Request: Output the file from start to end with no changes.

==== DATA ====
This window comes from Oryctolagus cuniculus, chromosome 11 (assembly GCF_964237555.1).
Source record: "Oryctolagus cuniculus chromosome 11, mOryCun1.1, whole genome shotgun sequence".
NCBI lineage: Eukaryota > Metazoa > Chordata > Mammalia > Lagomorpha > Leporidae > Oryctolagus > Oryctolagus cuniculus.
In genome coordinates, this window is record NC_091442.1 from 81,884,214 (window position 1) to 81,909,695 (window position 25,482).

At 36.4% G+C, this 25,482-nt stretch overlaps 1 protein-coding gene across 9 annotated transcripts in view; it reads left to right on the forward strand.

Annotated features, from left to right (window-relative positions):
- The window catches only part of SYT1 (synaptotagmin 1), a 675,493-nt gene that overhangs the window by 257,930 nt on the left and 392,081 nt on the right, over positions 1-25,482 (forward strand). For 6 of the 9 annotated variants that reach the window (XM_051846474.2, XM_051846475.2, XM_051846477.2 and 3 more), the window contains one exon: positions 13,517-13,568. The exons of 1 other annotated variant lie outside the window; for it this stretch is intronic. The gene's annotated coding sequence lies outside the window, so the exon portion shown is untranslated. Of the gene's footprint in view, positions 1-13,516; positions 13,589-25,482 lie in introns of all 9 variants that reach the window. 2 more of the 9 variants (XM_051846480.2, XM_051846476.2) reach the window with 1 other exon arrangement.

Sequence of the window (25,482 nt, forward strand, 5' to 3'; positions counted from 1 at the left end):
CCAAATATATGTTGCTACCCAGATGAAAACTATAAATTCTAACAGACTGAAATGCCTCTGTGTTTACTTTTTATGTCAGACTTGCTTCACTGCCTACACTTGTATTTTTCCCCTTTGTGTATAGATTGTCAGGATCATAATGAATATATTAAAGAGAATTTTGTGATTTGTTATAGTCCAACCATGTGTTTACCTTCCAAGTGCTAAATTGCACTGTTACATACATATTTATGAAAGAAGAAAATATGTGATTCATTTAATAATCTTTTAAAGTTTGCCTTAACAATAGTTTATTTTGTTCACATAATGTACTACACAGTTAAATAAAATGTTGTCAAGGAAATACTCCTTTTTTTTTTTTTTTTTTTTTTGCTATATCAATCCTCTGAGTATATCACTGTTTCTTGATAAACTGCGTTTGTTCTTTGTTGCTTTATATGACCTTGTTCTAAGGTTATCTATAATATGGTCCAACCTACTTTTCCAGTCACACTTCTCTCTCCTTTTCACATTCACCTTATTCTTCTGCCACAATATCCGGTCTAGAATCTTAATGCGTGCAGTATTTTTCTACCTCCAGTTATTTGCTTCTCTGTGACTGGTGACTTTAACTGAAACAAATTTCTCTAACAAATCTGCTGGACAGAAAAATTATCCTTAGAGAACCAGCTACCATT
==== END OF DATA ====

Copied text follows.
This window comes from Oryctolagus cuniculus, chromosome 11 (assembly GCF_964237555.1).
Source record: "Oryctolagus cuniculus chromosome 11, mOryCun1.1, whole genome shotgun sequence".
NCBI lineage: Eukaryota > Metazoa > Chordata > Mammalia > Lagomorpha > Leporidae > Oryctolagus > Oryctolagus cuniculus.
In genome coordinates, this window is record NC_091442.1 from 81,884,214 (window position 1) to 81,909,695 (window position 25,482).

At 36.4% G+C, this 25,482-nt stretch overlaps 1 protein-coding gene across 9 annotated transcripts in view; it reads left to right on the forward strand.

Annotated features, from left to right (window-relative positions):
- The window catches only part of SYT1 (synaptotagmin 1), a 675,493-nt gene that overhangs the window by 257,930 nt on the left and 392,081 nt on the right, over positions 1-25,482 (forward strand). For 6 of the 9 annotated variants that reach the window (XM_051846474.2, XM_051846475.2, XM_051846477.2 and 3 more), the window contains one exon: positions 13,517-13,568. The exons of 1 other annotated variant lie outside the window; for it this stretch is intronic. The gene's annotated coding sequence lies outside the window, so the exon portion shown is untranslated. Of the gene's footprint in view, positions 1-13,516; positions 13,589-25,482 lie in introns of all 9 variants that reach the window. 2 more of the 9 variants (XM_051846480.2, XM_051846476.2) reach the window with 1 other exon arrangement.

Sequence of the window (25,482 nt, forward strand, 5' to 3'; positions counted from 1 at the left end):
CCAAATATATGTTGCTACCCAGATGAAAACTATAAATTCTAACAGACTGAAATGCCTCTGTGTTTACTTTTTATGTCAGACTTGCTTCACTGCCTACACTTGTATTTTTCCCCTTTGTGTATAGATTGTCAGGATCATAATGAATATATTAAAGAGAATTTTGTGATTTGTTATAGTCCAACCATGTGTTTACCTTCCAAGTGCTAAATTGCACTGTTACATACATATTTATGAAAGAAGAAAATATGTGATTCATTTAATAATCTTTTAAAGTTTGCCTTAACAATAGTTTATTTTGTTCACATAATGTACTACACAGTTAAATAAAATGTTGTCAAGGAAATACTCCTTTTTTTTTTTTTTTTTTTTTTGCTATATCAATCCTCTGAGTATATCACTGTTTCTTGATAAACTGCGTTTGTTCTTTGTTGCTTTATATGACCTTGTTCTAAGGTTATCTATAATATGGTCCAACCTACTTTTCCAGTCACACTTCTCTCTCCTTTTCACATTCACCTTATTCTTCTGCCACAATATCCGGTCTAGAATCTTAATGCGTGCAGTATTTTTCTACCTCCAGTTATTTGCTTCTCTGTGACTGGTGACTTTAACTGAAACAAATTTCTCTAACAAATCTGCTGGACAGAAAAATTATCCTTAGAGAACCAGCTACCATT